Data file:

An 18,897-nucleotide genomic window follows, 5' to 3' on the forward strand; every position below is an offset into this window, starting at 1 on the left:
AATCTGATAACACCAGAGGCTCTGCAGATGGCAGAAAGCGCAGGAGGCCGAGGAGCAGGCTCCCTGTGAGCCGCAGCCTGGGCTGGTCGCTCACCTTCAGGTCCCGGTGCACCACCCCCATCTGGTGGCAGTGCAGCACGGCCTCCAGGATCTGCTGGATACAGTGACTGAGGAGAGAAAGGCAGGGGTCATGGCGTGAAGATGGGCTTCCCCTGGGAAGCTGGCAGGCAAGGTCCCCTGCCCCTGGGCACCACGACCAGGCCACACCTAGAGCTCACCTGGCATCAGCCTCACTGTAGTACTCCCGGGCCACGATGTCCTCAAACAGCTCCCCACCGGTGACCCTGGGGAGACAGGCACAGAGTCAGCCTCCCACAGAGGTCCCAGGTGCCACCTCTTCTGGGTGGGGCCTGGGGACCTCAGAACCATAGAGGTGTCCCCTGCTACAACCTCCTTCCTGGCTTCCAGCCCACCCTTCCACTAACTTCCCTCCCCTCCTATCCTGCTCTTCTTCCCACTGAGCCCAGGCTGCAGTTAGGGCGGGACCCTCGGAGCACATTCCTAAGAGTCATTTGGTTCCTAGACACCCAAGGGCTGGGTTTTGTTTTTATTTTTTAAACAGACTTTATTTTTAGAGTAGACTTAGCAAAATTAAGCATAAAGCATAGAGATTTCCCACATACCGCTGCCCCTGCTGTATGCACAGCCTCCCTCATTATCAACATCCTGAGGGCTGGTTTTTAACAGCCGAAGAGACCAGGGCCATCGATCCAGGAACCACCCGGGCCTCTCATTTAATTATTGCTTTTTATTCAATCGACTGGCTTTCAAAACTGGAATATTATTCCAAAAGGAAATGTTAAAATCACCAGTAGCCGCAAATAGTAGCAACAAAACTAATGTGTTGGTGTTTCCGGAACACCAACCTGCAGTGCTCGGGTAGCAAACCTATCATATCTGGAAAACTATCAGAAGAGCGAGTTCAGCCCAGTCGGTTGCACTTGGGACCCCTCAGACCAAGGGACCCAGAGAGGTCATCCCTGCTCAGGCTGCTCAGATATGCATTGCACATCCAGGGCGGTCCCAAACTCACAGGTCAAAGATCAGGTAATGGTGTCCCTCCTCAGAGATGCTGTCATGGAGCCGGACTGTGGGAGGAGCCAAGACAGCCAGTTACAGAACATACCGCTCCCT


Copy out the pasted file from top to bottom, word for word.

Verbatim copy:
An 18,897-nucleotide genomic window follows, 5' to 3' on the forward strand; every position below is an offset into this window, starting at 1 on the left:
AATCTGATAACACCAGAGGCTCTGCAGATGGCAGAAAGCGCAGGAGGCCGAGGAGCAGGCTCCCTGTGAGCCGCAGCCTGGGCTGGTCGCTCACCTTCAGGTCCCGGTGCACCACCCCCATCTGGTGGCAGTGCAGCACGGCCTCCAGGATCTGCTGGATACAGTGACTGAGGAGAGAAAGGCAGGGGTCATGGCGTGAAGATGGGCTTCCCCTGGGAAGCTGGCAGGCAAGGTCCCCTGCCCCTGGGCACCACGACCAGGCCACACCTAGAGCTCACCTGGCATCAGCCTCACTGTAGTACTCCCGGGCCACGATGTCCTCAAACAGCTCCCCACCGGTGACCCTGGGGAGACAGGCACAGAGTCAGCCTCCCACAGAGGTCCCAGGTGCCACCTCTTCTGGGTGGGGCCTGGGGACCTCAGAACCATAGAGGTGTCCCCTGCTACAACCTCCTTCCTGGCTTCCAGCCCACCCTTCCACTAACTTCCCTCCCCTCCTATCCTGCTCTTCTTCCCACTGAGCCCAGGCTGCAGTTAGGGCGGGACCCTCGGAGCACATTCCTAAGAGTCATTTGGTTCCTAGACACCCAAGGGCTGGGTTTTGTTTTTATTTTTTAAACAGACTTTATTTTTAGAGTAGACTTAGCAAAATTAAGCATAAAGCATAGAGATTTCCCACATACCGCTGCCCCTGCTGTATGCACAGCCTCCCTCATTATCAACATCCTGAGGGCTGGTTTTTAACAGCCGAAGAGACCAGGGCCATCGATCCAGGAACCACCCGGGCCTCTCATTTAATTATTGCTTTTTATTCAATCGACTGGCTTTCAAAACTGGAATATTATTCCAAAAGGAAATGTTAAAATCACCAGTAGCCGCAAATAGTAGCAACAAAACTAATGTGTTGGTGTTTCCGGAACACCAACCTGCAGTGCTCGGGTAGCAAACCTATCATATCTGGAAAACTATCAGAAGAGCGAGTTCAGCCCAGTCGGTTGCACTTGGGACCCCTCAGACCAAGGGACCCAGAGAGGTCATCCCTGCTCAGGCTGCTCAGATATGCATTGCACATCCAGGGCGGTCCCAAACTCACAGGTCAAAGATCAGGTAATGGTGTCCCTCCTCAGAGATGCTGTCATGGAGCCGGACTGTGGGAGGAGCCAAGACAGCCAGTTACAGAACATACCGCTCCCT